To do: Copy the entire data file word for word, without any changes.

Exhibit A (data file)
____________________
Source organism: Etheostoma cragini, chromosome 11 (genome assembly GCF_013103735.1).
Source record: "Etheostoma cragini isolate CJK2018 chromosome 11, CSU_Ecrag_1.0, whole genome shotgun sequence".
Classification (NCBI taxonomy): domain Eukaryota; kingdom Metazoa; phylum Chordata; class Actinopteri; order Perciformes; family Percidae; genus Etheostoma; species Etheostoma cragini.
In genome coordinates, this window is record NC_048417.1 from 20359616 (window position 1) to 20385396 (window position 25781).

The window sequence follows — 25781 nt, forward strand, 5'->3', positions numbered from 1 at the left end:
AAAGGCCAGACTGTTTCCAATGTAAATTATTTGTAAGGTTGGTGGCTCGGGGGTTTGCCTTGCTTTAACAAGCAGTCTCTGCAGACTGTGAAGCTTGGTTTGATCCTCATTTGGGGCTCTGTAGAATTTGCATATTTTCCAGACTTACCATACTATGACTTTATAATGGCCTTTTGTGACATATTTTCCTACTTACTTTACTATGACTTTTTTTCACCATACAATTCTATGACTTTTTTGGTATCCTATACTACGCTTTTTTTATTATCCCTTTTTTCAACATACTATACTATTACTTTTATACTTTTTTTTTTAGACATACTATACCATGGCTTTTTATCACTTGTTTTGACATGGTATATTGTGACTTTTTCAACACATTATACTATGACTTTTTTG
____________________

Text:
Source organism: Etheostoma cragini, chromosome 11 (genome assembly GCF_013103735.1).
Source record: "Etheostoma cragini isolate CJK2018 chromosome 11, CSU_Ecrag_1.0, whole genome shotgun sequence".
Classification (NCBI taxonomy): domain Eukaryota; kingdom Metazoa; phylum Chordata; class Actinopteri; order Perciformes; family Percidae; genus Etheostoma; species Etheostoma cragini.
In genome coordinates, this window is record NC_048417.1 from 20359616 (window position 1) to 20385396 (window position 25781).

The window sequence follows — 25781 nt, forward strand, 5'->3', positions numbered from 1 at the left end:
AAAGGCCAGACTGTTTCCAATGTAAATTATTTGTAAGGTTGGTGGCTCGGGGGTTTGCCTTGCTTTAACAAGCAGTCTCTGCAGACTGTGAAGCTTGGTTTGATCCTCATTTGGGGCTCTGTAGAATTTGCATATTTTCCAGACTTACCATACTATGACTTTATAATGGCCTTTTGTGACATATTTTCCTACTTACTTTACTATGACTTTTTTTCACCATACAATTCTATGACTTTTTTGGTATCCTATACTACGCTTTTTTTATTATCCCTTTTTTCAACATACTATACTATTACTTTTATACTTTTTTTTTTAGACATACTATACCATGGCTTTTTATCACTTGTTTTGACATGGTATATTGTGACTTTTTCAACACATTATACTATGACTTTTTTG